Two UNLV alumna in their 30s are vying for a seat on the state’s higher education board.
Heather Brown and Jeanine Dakduk are seeking a six-year term on the 13-member Nevada System of Higher Education Board of Regents, which oversees eight schools and about 100,000 students.
Current Regent Patrick Carter, who was elected in 2016, isn’t seeking reelection. The District 6 seat covers largely a southern portion of Clark County.
The election comes at a crucial time for the system, which has faced recent turmoil, including Chancellor Melody Rose’s sex-based hostile work environment complaint in fall 2021 and resignation in April.
In June, the board appointed former state Superintendent of Public Instruction Dale Erquiaga as acting chancellor.
Brown, 37, is former chief of staff for Young Democrats of America and she worked on Hillary Clinton’s presidential campaign. She’s president and co-founder of the nonprofit StartUp Vegas.
Brown, a Clark County School District and UNLV alumna, moved back to Nevada during the COVID-19 pandemic after working in Washington, D.C.
She said of the Board of Regents: “If you look now, there’s a lack of decorum, stability and ethics, and it just didn’t sit well with me.”
Brown said she looked at 10 years of higher education budgets — including recommendations and where final budgets landed — even before deciding to become a candidate.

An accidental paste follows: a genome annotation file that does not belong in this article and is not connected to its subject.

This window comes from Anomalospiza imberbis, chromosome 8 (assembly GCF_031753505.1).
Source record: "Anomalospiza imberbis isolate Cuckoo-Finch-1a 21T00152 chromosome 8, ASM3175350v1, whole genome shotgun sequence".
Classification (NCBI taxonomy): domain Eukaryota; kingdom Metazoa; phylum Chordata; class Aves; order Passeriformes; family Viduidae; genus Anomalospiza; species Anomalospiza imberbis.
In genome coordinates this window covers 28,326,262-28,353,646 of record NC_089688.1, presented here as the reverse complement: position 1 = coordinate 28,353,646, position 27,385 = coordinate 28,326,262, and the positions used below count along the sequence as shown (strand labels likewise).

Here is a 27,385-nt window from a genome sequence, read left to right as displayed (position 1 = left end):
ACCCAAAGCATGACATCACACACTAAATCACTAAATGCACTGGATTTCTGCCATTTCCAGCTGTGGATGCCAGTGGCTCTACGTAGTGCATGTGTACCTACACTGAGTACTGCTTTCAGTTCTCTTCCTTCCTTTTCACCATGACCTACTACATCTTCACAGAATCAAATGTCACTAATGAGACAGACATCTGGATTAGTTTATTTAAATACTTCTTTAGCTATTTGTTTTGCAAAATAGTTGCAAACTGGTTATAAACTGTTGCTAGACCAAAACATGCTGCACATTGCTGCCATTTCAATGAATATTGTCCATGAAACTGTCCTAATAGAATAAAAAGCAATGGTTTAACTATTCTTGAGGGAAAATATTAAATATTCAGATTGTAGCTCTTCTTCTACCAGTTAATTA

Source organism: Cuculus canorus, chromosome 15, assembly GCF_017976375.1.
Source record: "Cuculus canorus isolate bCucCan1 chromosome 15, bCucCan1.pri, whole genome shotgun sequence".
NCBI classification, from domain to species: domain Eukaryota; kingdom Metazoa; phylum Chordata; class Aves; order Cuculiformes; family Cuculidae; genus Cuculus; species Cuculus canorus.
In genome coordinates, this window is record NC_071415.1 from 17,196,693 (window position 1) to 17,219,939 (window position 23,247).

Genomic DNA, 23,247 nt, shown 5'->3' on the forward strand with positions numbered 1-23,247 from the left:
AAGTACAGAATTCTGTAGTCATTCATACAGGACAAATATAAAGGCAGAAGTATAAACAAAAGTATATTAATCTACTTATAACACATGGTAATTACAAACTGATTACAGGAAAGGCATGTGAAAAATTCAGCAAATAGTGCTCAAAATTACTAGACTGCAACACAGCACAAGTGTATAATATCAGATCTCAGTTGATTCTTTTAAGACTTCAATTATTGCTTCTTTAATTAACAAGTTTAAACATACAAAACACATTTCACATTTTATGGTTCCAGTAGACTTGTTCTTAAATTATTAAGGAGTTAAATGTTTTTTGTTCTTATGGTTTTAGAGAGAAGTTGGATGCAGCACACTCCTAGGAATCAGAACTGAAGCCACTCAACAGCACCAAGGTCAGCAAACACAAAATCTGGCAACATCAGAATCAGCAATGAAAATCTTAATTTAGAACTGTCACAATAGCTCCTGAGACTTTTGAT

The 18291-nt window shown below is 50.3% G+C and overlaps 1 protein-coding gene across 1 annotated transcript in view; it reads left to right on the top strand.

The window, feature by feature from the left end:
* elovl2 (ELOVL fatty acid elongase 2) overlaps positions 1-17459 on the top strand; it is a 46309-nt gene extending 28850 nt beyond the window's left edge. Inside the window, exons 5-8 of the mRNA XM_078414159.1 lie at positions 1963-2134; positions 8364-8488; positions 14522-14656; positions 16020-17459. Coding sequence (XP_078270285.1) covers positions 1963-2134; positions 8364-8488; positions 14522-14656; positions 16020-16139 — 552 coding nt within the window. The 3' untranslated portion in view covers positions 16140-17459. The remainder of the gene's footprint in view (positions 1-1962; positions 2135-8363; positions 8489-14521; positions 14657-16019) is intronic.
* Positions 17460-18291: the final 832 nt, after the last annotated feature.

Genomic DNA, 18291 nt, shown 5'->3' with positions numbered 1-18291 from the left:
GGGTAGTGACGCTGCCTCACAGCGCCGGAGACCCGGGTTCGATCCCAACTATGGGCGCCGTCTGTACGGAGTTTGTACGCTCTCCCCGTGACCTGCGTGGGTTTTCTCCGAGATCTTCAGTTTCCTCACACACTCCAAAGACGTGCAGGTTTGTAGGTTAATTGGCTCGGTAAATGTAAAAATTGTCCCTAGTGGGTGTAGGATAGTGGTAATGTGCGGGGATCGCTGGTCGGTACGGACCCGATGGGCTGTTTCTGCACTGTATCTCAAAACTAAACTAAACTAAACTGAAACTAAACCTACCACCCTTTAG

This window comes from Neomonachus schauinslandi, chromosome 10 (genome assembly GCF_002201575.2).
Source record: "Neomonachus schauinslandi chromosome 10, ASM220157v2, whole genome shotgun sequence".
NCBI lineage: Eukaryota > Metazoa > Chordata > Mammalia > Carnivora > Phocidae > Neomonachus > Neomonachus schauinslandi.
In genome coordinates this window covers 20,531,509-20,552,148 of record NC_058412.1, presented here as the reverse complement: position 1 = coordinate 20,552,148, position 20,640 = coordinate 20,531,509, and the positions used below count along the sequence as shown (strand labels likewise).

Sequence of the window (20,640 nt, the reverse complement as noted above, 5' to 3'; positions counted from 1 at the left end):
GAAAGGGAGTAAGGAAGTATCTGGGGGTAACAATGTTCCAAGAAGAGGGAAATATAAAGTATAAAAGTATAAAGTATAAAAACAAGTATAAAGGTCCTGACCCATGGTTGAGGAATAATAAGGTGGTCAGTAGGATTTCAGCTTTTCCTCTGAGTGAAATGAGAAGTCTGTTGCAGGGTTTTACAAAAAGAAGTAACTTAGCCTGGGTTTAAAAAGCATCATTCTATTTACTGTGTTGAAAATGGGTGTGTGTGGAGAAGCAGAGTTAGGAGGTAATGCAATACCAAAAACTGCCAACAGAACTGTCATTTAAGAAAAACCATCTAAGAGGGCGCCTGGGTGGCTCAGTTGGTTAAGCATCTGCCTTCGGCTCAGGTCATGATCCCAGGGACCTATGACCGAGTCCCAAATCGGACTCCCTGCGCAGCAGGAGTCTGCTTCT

She said she thinks the funding formula needs to be reworked so it’s fair for all institutions and students.
She said she also wants to ensure higher education remains affordable and accessible; that there needs to be better collaboration between schools and workforce development groups throughout the state; and more opportunities for high school students to take dual enrollment, and career and technical education classes.
Dakduk, 37, a consultant, worked at several universities — including UNLV and the University of Nevada, Reno — and spent most of her higher education career in academic advising. She also worked at the American Association of State Colleges and Universities on a Department of Defense contract.
Dakduk, who has a master’s degree in educational leadership from UNLV, said higher education should meet workforce demands.
She also said the Board of Regents should be looking at how to improve student outcomes, including working to close the achievement gap between minority and white students.
Also, there should be efforts to improve retention and graduation rates, she said, noting there have been “tremendous strides” recently, but more could be done.
Across the country, there are rising operating costs and shrinking state funding for higher education, Dakduk said, but there’s demand from the public for lower tuition and fees.
She said she’d want a review of the state’s higher education funding formula to ensure schools are being adequately funded.